A Little Bit of Math: Measuring Virality

Viral content doesn’t just happen anymore. With an hour of video uploaded to YouTube every single second you have to work hard to ensure that your message gets through. Doing a little bit of analysis pays dividends.

Metrics – not just for page views any more

It used to be that metrics were very simple: the number of page views, the number of unique visitors, where people were coming from and at what time – you could represent most of what you wanted to know with a handful of numbers and a few simple bar graphs or heat maps.

page views

Figure 1The old days – when page views were what mattered

But in the social media world it’s not enough to know who’s visiting your site, you have to know who’s sharing your content and what it is they’re saying about it. You also need to know who you need to affect in order to get your content to go viral. And if you want to make money from users you need to be aware of the ARM funnel – the relationship between acquiring, retaining and monetising users.

ARM funnel

Figure 2The ARM Funnel


Figure 3 These days, users are what matters

Not every user that you acquire will be retained and not every user that you retain will earn you money. The statistics you need to understand for your viral are:

Number of hosts
Active hosts
K-factor (sometimes called R­0) or the infection rate
Retention rate
Monetisation rate

Number of Hosts:

Number of HostsThis is the number of people who have been exposed to at least one link to your content, via email, Twitter, Facebook, Pinterest or any other platform. This can be a tricky statistic to measure because of the overlapping social circles of the people sharing your content – I may be exposed to the same content multiple times by different users. There’s also the difficulty of determining the identity of a single entity: how do you avoid double counting users with different Twitter and Facebook handles. Measuring exposure platform by platform and estimating the amount of overlap and duplication makes for a reasonable heuristic measure of the number of hosts.




Active hosts:

Active hostsThis is the number of users that has actually interacted with your content. More-or-less equivalent to “unique visitors” – this statistic tells you how far your content has travelled. However, it’s highly likely that successful viral content will be rehosted and re-replicated on different platforms by your users. In this case you need a tool like Vidmetrix to keep an eye on the many potential clones of your content. You should also be encouraging users to make derivative works based on your viral content. Vidmetrix can track those too.






ConnectednessOne of the key descriptive statistics of any graph is the degree of connectedness of the average node. Understanding how well connected your active hosts are is very informative, as it gives you an idea of how many hosts they can potentially expose to your content. The more well-connected a node is, the more valuable to you it will be. Identifying “promiscuous” nodes can help you to seed your viral content.

The Facebook Query Language (FQL) for example can be used to query user details and discover the size of their social network and the groups they belong to. You can use this data to “push” updates preferentially to these nodes.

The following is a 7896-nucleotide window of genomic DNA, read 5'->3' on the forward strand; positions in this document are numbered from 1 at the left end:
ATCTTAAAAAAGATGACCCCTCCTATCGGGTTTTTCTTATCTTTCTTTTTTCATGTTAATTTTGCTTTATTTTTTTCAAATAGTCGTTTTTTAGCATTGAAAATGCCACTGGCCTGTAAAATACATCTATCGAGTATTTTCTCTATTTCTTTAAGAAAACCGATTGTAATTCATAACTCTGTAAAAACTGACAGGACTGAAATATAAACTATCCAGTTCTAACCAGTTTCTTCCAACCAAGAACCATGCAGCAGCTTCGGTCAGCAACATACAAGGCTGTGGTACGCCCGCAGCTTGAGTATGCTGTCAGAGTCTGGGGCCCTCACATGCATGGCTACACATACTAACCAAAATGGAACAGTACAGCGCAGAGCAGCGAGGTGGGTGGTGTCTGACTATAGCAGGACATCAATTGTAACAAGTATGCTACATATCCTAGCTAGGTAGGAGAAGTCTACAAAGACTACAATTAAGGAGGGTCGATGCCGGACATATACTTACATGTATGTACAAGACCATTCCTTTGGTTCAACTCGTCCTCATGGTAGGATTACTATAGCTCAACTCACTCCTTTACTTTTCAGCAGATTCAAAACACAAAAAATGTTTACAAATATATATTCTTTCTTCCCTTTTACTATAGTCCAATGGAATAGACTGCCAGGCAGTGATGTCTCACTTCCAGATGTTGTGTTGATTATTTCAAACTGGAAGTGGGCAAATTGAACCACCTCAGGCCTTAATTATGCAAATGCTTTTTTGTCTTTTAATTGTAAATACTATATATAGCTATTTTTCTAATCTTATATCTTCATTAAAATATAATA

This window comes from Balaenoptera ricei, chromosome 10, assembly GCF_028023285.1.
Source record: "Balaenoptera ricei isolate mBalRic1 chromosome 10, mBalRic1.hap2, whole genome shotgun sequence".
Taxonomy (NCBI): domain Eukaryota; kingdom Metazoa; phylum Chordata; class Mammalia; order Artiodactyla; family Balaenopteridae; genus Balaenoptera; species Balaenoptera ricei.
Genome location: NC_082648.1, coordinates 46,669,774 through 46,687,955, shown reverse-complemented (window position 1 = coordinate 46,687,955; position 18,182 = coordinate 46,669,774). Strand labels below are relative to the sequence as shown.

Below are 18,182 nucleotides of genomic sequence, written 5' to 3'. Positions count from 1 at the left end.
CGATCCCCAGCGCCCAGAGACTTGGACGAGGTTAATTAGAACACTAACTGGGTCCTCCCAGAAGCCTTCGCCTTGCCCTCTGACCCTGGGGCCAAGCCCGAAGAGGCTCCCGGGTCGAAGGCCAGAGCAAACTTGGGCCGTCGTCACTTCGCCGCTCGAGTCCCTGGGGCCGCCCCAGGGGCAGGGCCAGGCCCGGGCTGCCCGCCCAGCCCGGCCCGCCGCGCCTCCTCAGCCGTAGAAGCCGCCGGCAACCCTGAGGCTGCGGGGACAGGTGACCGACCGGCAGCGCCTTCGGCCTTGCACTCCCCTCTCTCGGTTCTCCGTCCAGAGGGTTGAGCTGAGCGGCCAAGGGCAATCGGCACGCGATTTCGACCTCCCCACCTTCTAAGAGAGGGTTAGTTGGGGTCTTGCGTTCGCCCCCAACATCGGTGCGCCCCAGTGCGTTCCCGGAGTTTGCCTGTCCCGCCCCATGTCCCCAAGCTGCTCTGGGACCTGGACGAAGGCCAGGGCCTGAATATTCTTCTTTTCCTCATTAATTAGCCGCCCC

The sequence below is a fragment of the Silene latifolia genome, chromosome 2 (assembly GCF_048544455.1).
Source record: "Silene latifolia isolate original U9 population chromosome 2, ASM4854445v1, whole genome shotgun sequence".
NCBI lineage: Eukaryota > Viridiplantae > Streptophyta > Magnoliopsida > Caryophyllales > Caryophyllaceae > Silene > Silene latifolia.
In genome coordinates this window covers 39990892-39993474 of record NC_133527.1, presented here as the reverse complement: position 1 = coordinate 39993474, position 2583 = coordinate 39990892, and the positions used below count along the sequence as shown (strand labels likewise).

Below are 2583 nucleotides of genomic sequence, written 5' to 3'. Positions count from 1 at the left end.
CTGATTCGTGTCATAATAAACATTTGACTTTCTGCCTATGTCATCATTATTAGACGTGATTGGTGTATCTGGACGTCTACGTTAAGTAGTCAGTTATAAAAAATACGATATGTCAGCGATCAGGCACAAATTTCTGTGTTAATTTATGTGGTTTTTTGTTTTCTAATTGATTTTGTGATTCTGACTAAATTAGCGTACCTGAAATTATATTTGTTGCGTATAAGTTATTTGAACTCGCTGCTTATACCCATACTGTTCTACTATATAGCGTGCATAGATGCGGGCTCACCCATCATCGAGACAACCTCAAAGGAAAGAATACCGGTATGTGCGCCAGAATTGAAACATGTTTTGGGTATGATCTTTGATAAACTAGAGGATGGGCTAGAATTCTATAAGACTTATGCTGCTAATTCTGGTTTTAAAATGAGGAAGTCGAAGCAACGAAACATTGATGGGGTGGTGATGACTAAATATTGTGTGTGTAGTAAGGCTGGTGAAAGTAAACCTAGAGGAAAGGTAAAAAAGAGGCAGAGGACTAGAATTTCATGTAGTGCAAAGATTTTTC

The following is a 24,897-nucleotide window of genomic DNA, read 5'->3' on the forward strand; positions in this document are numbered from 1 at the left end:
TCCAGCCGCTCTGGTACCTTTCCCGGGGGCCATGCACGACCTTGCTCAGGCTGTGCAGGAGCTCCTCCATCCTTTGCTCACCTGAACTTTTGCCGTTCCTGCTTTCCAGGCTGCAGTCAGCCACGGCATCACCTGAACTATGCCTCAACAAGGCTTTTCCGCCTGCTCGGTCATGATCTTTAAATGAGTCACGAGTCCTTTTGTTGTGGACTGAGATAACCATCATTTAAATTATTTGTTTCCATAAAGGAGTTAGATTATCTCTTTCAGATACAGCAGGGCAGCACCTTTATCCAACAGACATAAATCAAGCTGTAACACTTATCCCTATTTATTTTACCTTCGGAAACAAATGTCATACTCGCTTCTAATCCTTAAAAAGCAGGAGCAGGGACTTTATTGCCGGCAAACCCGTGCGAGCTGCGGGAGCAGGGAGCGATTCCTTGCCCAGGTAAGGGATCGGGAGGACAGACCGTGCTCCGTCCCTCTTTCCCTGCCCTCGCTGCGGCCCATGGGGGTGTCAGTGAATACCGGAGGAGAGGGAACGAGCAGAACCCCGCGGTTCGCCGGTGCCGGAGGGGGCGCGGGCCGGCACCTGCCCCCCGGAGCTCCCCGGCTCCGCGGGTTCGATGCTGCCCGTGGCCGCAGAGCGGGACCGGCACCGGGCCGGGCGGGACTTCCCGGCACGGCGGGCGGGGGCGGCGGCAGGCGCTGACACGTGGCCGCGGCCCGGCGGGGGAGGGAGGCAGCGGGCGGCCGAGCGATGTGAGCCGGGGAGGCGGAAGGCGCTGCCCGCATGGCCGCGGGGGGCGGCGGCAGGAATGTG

Infection Rate

Infection RateThe infection rate (R0 or K-factor) is the number of people each user “infects” on average. This statistic comes from (biological) epidemiology and is used to determine whether or not a disease will become an epidemic or will burn itself out.

If the infection rate is 1, that means that every person who is an active host will infect one other person. This is a “replacement rate” or “steady state” level of infection and the amount of exposure to your content/infected cases in the population will not change over time.

Of course an infection rate of exactly 1 is exceptionally rare. Instead the infection rate is usually either above or below that level.




different infection rates

The chart shows the effect of different infection rates. At levels below 1, the number of cases (or users) steadily declines. At levels above 1 the number of cases grows. At sufficiently high rates (levels above 1.14) growth becomes “hot” or “runaway” and you have a viral success!

Retention rate

Retention rateHowever, viral success isn’t the same as business success. It may be that each active host only visits your page once and never returns. If your strategy depends on you monetising your content then this is no use at all. The retention rate statistic tells you how often users return to your content some specified time period after their first exposure. You can measure retention in days, weeks, or even months depending on the sort of monetisation strategy you’re looking for.






Monetisation rate

Monetisation rateThis is the biggie – the statistic that tells you if your viral strategy is paying off. Not every user is going to be a paying user. Some will never progress beyond your free content and into the realms of paid-for products. You need to measure how many users make it from initial exposure to paying customers. Estimates suggest that conversion rates from exposure to infection (number of hosts to retained users) is around 5% and monetization rates are usually around 3%, rising to around 20% for the most active users. This means that of 1,000 invitations, 30 might play your game regularly and between one and six people may become paying customers.

As with all marketing channels, the key metric is cost of acquisition per unit of profit. Some of the statistics you will gather will need to be estimates, but use the social metric tools at your disposal to be sure that your viral strategy is really paying off.



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